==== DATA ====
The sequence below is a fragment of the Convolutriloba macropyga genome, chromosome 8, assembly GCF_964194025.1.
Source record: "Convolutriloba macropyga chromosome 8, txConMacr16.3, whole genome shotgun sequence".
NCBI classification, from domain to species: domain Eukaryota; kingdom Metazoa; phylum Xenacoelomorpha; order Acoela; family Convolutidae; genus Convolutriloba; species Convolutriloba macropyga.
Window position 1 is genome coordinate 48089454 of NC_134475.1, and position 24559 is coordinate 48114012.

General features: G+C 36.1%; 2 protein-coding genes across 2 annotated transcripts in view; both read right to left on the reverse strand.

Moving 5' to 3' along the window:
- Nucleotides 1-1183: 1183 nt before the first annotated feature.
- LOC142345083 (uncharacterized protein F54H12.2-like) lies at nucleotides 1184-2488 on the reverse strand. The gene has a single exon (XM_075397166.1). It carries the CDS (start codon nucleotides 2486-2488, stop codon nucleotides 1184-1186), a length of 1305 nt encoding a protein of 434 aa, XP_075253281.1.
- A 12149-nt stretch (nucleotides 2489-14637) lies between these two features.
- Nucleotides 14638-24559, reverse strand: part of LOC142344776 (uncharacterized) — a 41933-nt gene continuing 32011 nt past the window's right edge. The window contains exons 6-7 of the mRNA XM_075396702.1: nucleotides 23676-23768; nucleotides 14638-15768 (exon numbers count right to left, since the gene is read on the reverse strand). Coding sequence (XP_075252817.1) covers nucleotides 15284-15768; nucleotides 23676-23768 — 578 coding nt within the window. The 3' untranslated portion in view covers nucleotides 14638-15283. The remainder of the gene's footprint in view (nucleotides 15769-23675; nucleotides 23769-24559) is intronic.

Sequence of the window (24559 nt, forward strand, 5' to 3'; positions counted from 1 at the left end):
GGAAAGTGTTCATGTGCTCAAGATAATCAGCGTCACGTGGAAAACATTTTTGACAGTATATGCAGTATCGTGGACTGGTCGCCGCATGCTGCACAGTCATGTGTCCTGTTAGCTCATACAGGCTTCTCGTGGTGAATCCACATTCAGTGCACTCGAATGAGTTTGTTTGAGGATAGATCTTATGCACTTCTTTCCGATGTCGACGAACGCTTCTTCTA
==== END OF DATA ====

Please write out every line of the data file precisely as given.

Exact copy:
The sequence below is a fragment of the Convolutriloba macropyga genome, chromosome 8, assembly GCF_964194025.1.
Source record: "Convolutriloba macropyga chromosome 8, txConMacr16.3, whole genome shotgun sequence".
NCBI classification, from domain to species: domain Eukaryota; kingdom Metazoa; phylum Xenacoelomorpha; order Acoela; family Convolutidae; genus Convolutriloba; species Convolutriloba macropyga.
Window position 1 is genome coordinate 48089454 of NC_134475.1, and position 24559 is coordinate 48114012.

General features: G+C 36.1%; 2 protein-coding genes across 2 annotated transcripts in view; both read right to left on the reverse strand.

Moving 5' to 3' along the window:
- Nucleotides 1-1183: 1183 nt before the first annotated feature.
- LOC142345083 (uncharacterized protein F54H12.2-like) lies at nucleotides 1184-2488 on the reverse strand. The gene has a single exon (XM_075397166.1). It carries the CDS (start codon nucleotides 2486-2488, stop codon nucleotides 1184-1186), a length of 1305 nt encoding a protein of 434 aa, XP_075253281.1.
- A 12149-nt stretch (nucleotides 2489-14637) lies between these two features.
- Nucleotides 14638-24559, reverse strand: part of LOC142344776 (uncharacterized) — a 41933-nt gene continuing 32011 nt past the window's right edge. The window contains exons 6-7 of the mRNA XM_075396702.1: nucleotides 23676-23768; nucleotides 14638-15768 (exon numbers count right to left, since the gene is read on the reverse strand). Coding sequence (XP_075252817.1) covers nucleotides 15284-15768; nucleotides 23676-23768 — 578 coding nt within the window. The 3' untranslated portion in view covers nucleotides 14638-15283. The remainder of the gene's footprint in view (nucleotides 15769-23675; nucleotides 23769-24559) is intronic.

Sequence of the window (24559 nt, forward strand, 5' to 3'; positions counted from 1 at the left end):
GGAAAGTGTTCATGTGCTCAAGATAATCAGCGTCACGTGGAAAACATTTTTGACAGTATATGCAGTATCGTGGACTGGTCGCCGCATGCTGCACAGTCATGTGTCCTGTTAGCTCATACAGGCTTCTCGTGGTGAATCCACATTCAGTGCACTCGAATGAGTTTGTTTGAGGATAGATCTTATGCACTTCTTTCCGATGTCGACGAACGCTTCTTCTA